Continuing the example that employs the 2004 Oxford Thesaurus as a one-time pad, a typical pointer may be represented as "610-712-2158," interpreted as a pointer to page 610, line 12, word 8, namely the word "Kafkaesque" as the start of the key for the current code or as the password for the current session on the system. In another embodiment, the user defines a formula at setup, which is applied to modify the pointer to point to the start of the one-time pad for the current use. In a related embodiment, an offset can be applied to the modified formula to obscure the key further. For example, the following formula to the pointer may be selected:
Page #=truncate (xxx/7),
Line #=two least significant digits of yyy+11, and
Word #=zzzz-1957→middle two digits summed together.
This formula (which is typically selected by, and therefore typically known only to, the user) leads to the following start pointer or password pointer to the one-time pad for the pointer representation "610-712-2158", viz.:
Page #=610/7=87.14; truncate 87.14=87;
therefore Page 87,
Line #=two least significant digits of (712+11=723) or 23, and
Word #=2158-1957=0201 middle two digits being 2 and 0, summed together=2.
Therefore, the pointer to the beginning of the key or to a session password, derived from the previously generated pointer of "610-712-2158" and used in the one-time pad would be Page #87, Line #23, Word #2, pointing to the word "Talk."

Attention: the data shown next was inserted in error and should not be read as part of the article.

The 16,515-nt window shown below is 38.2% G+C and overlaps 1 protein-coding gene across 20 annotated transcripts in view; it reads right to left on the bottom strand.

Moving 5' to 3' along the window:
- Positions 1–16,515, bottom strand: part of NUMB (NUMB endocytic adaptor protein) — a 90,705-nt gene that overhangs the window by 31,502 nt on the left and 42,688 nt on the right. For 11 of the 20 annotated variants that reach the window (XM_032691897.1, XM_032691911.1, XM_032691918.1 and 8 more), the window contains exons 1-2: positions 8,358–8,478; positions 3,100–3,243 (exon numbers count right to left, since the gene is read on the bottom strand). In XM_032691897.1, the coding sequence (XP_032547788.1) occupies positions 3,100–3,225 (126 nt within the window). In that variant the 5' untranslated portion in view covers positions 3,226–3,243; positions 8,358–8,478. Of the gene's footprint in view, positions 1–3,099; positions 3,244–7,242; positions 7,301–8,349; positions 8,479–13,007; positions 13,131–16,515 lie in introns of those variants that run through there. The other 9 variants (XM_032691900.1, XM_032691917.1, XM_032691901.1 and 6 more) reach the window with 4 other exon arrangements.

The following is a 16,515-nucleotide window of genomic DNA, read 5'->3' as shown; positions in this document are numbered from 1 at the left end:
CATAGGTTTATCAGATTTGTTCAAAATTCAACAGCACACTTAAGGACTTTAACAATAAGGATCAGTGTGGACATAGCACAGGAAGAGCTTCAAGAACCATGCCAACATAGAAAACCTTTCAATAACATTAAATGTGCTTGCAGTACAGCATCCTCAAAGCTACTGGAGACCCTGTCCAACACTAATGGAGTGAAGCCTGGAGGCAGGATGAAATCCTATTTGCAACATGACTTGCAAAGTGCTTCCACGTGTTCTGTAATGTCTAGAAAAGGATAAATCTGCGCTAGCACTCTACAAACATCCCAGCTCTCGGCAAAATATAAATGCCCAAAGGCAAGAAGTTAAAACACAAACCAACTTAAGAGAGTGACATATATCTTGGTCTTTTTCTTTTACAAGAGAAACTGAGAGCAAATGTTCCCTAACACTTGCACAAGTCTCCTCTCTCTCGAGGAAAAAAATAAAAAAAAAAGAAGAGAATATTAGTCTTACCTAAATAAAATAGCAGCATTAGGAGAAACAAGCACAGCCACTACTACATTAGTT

In the illustrated embodiment, since (1) only the user knows the common document of the "one-time pad" (in this example the 2004 Oxford American Writer's Thesaurus), (2) only the user knows the user-selected applied formula (in this example: Page #=truncate (xxx/7); Line #=two least significant digits of yyy+11; Word #=zzzz-1957→use least middle two digits summed together) and (3) a new pointer is generated for each use from the previously session (in this example "610-712-2158"), the one-time pad starting point, defining the key within the one-time pad, is secure.
In various embodiments, the following four features, among others, may be regarded as novel and nonobvious, either alone or in combination:
1. Use of a user-selected, common document as a one-time pad. In the illustrated embodiment, the user-selected, common document is a published long-form written common document, which is scanned into the system for storage in an uncompressed or compressed form in the one-time programmable protected circuit.
2. Use of a pseudorandom series selected from the one-time pad as the password and/or encryption key. In the illustrated embodiment, the pointer to the beginning of the one-time key is generated in a pseudorandom fashion automatically by the system for each use during the (or alternatively "a") previous use and, after it is checked to ensure that it has not been previously used, is communicated to the user.